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Tue, Dec 29, 2009 - Page 10 News List

Best CEOs taking smallest gains in 25% S&P 500 rally


Brown-Forman Corp’s Paul Varga and Johnson & Johnson’s William Weldon are among chief executive officers left behind in this year’s stock-market rebound even after they created the most value for their companies.

Brown-Forman, the maker of Jack Daniel’s whiskey and Southern Comfort liqueur; J&J, the world’s biggest health-products company; and 30 other Standard & Poor’s 500 Index companies rallied less than 10 percent this year as their managers posted better-than-average sales and efficiently invested capital, data compiled by Bloomberg show. Companies with the biggest stock gains had among the lowest scores in a ranking known as economic value added.

Money managers ignored profitability to snap up stocks that dropped the most in the credit crisis, leaving opportunities for value investors next year, Raiffeisen Capital Management and Credit Andorra said. They’re buying this year’s laggards, betting companies with the highest returns on shareholders’ capital will be rewarded as the US Federal Reserve prepares to raise interest rates and the government removes stimulus.


Fewer than 215 companies in the S&P 500 created value last year as the US economy experienced the worst contraction since the Great Depression, showed data compiled by Bloomberg based on consulting firm Stern Stewart & Co’s EVA model. Their so-called return on invested capital exceeded the cost of funding their operations, the economic value added data show.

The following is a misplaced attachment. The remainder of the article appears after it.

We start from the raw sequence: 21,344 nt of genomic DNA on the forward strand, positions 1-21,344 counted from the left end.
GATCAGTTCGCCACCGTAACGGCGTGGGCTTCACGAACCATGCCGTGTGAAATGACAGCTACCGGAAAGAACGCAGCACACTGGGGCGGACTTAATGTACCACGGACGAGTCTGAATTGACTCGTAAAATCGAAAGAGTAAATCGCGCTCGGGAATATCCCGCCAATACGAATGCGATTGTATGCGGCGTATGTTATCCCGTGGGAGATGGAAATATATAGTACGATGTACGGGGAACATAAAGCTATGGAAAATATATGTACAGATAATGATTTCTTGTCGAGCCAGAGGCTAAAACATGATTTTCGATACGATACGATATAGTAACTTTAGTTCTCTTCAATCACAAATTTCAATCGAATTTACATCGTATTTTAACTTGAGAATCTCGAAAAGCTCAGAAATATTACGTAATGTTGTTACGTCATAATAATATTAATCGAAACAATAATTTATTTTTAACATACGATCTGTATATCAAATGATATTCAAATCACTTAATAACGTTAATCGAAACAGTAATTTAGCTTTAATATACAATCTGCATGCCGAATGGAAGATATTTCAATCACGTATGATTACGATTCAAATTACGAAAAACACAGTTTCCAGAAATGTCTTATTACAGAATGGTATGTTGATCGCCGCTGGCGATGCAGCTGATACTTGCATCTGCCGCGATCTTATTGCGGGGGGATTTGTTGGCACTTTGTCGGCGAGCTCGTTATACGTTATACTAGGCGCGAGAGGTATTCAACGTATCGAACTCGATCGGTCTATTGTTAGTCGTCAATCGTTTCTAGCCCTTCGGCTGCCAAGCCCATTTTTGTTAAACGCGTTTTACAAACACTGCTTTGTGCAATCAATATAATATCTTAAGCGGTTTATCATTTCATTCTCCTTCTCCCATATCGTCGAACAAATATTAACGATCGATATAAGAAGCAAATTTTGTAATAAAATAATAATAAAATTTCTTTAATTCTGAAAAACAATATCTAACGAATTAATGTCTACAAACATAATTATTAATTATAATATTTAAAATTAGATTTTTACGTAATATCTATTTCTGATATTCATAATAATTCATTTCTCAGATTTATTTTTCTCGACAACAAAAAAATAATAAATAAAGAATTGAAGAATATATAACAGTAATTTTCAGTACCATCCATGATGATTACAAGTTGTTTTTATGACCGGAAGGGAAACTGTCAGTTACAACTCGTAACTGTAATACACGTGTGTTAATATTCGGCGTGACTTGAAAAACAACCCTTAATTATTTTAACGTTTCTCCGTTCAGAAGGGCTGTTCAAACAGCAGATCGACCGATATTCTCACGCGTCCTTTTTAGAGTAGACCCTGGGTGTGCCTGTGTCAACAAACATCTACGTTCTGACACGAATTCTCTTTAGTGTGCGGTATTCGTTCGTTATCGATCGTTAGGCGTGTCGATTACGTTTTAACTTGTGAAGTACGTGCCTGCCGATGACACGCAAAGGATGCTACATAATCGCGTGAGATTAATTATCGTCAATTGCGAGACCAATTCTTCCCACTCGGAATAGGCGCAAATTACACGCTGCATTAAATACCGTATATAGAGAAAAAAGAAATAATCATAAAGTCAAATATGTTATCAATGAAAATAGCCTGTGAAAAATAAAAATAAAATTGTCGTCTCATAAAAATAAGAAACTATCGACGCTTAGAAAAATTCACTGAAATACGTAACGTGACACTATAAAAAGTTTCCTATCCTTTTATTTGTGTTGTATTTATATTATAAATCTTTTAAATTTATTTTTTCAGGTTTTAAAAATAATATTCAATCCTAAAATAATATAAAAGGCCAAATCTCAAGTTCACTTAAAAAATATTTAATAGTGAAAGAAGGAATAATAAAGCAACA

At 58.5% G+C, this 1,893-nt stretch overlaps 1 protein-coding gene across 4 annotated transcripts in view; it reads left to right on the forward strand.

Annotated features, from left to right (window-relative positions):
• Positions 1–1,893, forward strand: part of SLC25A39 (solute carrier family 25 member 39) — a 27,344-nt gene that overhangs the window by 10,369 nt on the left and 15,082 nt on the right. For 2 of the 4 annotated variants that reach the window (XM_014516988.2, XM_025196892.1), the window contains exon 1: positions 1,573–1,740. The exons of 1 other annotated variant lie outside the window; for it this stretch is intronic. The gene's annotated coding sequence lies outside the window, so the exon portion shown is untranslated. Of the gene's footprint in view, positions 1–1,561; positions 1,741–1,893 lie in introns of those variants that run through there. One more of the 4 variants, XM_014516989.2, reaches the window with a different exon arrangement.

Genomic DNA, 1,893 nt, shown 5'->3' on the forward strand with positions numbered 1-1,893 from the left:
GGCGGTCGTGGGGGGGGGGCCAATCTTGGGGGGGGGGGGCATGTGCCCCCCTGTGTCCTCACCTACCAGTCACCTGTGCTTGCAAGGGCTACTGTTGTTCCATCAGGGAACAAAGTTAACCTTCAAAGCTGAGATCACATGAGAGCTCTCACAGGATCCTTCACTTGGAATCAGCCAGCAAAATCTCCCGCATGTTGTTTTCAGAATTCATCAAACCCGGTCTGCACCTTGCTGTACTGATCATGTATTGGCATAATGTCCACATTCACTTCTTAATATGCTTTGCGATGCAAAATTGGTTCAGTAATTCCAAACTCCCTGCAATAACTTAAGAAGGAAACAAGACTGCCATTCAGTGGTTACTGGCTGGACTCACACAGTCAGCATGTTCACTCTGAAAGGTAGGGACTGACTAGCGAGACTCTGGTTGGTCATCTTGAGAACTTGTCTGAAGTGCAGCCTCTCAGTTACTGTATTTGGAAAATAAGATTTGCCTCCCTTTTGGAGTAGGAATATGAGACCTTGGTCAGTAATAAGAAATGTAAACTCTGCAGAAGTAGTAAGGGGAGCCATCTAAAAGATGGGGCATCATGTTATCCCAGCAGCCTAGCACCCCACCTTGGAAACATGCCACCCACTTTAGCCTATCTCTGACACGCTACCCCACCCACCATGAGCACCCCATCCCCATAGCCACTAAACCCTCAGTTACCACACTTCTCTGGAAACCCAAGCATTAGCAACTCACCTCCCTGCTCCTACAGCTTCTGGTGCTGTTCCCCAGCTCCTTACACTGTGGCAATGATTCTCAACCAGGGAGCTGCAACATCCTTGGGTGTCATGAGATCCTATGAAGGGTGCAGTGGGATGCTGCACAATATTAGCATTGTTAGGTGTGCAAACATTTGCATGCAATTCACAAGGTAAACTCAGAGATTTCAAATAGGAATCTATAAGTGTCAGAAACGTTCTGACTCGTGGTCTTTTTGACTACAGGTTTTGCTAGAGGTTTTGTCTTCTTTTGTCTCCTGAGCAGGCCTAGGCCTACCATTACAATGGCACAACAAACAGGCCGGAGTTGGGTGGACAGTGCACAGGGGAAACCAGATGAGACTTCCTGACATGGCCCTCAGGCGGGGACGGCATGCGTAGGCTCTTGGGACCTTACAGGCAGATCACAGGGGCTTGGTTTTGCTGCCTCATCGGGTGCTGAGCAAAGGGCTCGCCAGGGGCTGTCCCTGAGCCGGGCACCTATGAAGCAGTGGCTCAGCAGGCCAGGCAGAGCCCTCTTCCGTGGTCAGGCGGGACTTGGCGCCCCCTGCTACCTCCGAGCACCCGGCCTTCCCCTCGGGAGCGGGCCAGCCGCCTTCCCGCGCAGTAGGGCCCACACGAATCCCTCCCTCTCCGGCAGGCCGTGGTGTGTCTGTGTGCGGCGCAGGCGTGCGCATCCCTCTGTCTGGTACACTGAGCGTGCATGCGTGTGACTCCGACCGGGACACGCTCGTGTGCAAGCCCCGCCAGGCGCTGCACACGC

Thirty-two of those companies are projected to increase sales or report a smaller drop than the 5.9 percent median for the S&P 500 this year, while posting an equity-market advance that trailed 10 percent, Bloomberg data show. Shareholders missed out as the benchmark index for US stocks rose 25 percent last year and 67 percent during the past nine months, the most in seven decades, after the government lent, spent or guaranteed more than US$11 trillion to end the financial crisis.


EVA, also known as economic profit, is a more reliable gauge of management performance because it treats the price of intangible assets such as research as an investment, while measuring all returns against the cost of raising money for the business, Stern said.

The argument that “earnings per share is a driving force on value fails in the face of actual evidence,” he said. “It’s not earnings or dividends that create value, but economic performance.”

Varga posted a return on invested capital of 15 percent during the past year at Brown-Forman, data compiled by Bloomberg showed. That beat the Louisville, Kentucky-based company’s so-called cost of capital by 7.8 percentage points.


J&J exceeded its cost of capital by 9.3 percentage points in the past four quarters. The company, based in New Brunswick, New Jersey, has beaten the analyst profit forecast 14 straight quarters and CEO Weldon said on Nov. 3 that he will fire more than 7,000 ­workers to eliminate layers of management to free up money to invest in more profitable businesses. The shares rose 8.1 percent this year.

Procter & Gamble Co, the world’s biggest consumer-­products company, reported first-quarter profit on Oct. 29 that fell less than analysts estimated and raised its full-year forecast for sales growth. The stock lost 0.9 percent this year.

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